Brand and line extensions 253

Co-branding 254

Brand licensing 254

Brand repositioning 254

Packaging 255

Product labelling 256

Summing up 257

Key terms 258

Marketing applications 258

Quiz yourself 259

Net savvy 259

Social media and mobile marketing 8.1

Lynx effect: Lynx Anarchy fragrance 243

Case study 8.1: Zara: never out of fashion By Shivani Gupta, Deakin University 244

Ethical and societal dilemma 8.1

Burger wars in India: fast-food chains are finding creative ways to enter a no-beef market 248

Case study 8.2: Modibodi product innovation in personal hygiene

By Katrina McCarter, Founder and CEO, Marketing to Mums 250

Ethical and societal dilemma 8.2

Pure water? Or pure spin? 256

Chapter case study: Coca-Cola promotes no-sugar consumption

By Dr Aila Khan and Dr Felicitas Evangelista, Western Sydney University 259


Reasons firms create new products 268

New products for growth 268

Changing customer needs 269

Market saturation 271

Managing risk through diversity 272

Fashion cycles 272

Improving business relationships 272

Diffusion of innovation 273

Innovators 275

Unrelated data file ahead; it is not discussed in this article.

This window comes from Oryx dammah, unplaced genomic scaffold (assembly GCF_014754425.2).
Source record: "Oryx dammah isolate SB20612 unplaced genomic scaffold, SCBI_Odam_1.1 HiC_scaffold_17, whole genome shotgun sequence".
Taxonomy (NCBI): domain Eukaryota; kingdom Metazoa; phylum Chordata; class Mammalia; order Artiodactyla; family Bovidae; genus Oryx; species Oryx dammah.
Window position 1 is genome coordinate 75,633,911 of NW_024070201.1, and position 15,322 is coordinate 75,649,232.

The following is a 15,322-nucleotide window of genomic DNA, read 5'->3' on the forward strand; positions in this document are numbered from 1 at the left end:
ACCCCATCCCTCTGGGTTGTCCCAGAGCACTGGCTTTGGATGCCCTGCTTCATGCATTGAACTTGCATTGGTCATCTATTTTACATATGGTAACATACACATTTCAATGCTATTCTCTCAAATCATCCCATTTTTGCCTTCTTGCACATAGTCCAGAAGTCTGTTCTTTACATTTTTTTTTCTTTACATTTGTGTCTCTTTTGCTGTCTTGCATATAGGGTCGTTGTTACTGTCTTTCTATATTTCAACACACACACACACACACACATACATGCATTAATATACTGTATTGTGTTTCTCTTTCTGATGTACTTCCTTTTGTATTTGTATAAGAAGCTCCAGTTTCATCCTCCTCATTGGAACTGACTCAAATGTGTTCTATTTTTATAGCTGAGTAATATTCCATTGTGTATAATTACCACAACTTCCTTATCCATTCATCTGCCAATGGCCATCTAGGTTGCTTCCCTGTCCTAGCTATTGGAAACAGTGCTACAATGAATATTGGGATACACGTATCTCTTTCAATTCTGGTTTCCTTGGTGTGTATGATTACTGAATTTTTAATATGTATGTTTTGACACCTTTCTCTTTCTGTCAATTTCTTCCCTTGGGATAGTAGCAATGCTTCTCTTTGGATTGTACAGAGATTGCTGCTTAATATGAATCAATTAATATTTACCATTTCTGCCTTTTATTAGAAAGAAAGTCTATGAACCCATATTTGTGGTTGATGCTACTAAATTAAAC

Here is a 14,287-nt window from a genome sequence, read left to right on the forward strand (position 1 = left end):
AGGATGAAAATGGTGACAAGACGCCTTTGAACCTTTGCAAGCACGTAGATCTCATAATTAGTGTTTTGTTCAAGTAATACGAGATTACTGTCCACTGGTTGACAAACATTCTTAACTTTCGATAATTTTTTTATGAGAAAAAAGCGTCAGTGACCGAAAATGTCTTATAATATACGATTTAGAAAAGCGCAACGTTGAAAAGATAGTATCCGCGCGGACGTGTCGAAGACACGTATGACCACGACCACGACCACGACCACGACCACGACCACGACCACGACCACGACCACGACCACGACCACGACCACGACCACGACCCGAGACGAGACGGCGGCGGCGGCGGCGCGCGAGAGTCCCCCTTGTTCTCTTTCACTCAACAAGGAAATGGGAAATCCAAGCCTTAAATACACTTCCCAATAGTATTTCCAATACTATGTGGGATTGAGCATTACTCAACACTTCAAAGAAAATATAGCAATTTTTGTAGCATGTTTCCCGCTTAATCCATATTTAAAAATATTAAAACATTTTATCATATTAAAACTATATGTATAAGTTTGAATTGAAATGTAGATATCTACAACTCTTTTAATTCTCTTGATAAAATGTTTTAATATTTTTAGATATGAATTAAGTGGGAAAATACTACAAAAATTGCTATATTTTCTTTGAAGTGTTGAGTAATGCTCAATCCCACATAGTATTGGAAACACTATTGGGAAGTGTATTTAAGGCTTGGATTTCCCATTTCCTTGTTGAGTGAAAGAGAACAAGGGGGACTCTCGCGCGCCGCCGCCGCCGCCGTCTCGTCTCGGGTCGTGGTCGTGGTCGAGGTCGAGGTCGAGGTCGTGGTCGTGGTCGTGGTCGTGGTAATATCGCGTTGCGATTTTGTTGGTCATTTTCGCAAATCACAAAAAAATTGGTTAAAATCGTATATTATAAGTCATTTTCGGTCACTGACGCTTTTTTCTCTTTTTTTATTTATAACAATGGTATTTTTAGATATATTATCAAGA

Early adopters 276

Early majority 276

Late majority 276

Laggards 276

Using the diffusion of innovation theory 277

How firms develop new products 278

Idea generation 278

Concept development 282

Product development 283

Market testing 283

Product launch 284

Evaluation of results 286

The product life cycle 288

Introduction stage 289

Growth stage 289

Maturity stage 290

Decline stage 292

The shape of the product life cycle curve 292

Strategies based on product life cycle: some caveats 293

Summing up 294

Key terms 295

Marketing applications 295

Quiz yourself 296

Net savvy 296

Adding value 9.1

The demand for reusable bags 270

Ethical and societal dilemma 9.1

Innovation at all costs? Privacy concerns at the forefront 271

Ethical and societal dilemma 9.2

Drones 275

Adding value 9.2

LifeStraw: Innovation designed for the other 90

per cent 280

Social media and mobile marketing 9.1

From luxurious and expensive to fast and casual 281

Superior service 9.1

Coca-Cola Freestyle 286

Case study 9.1: Low-fat chocolate: love it, like it, hate it?

By Dr Nguyen (Beo) Thai, University of Wollongong 287

Adding value 9.3 New options to better serve customers 291

Case study 9.2: Vinyl is making a comeback

By Dr Nguyen (Beo) Thai, University of Wollongong 293

Chapter case study: Do co-working spaces really work?

By Dr Nguyen (Beo) Thai, University of Wollongong 296


Services marketing differs from product marketing 304

Intangible 304 Inseparable production and consumption 306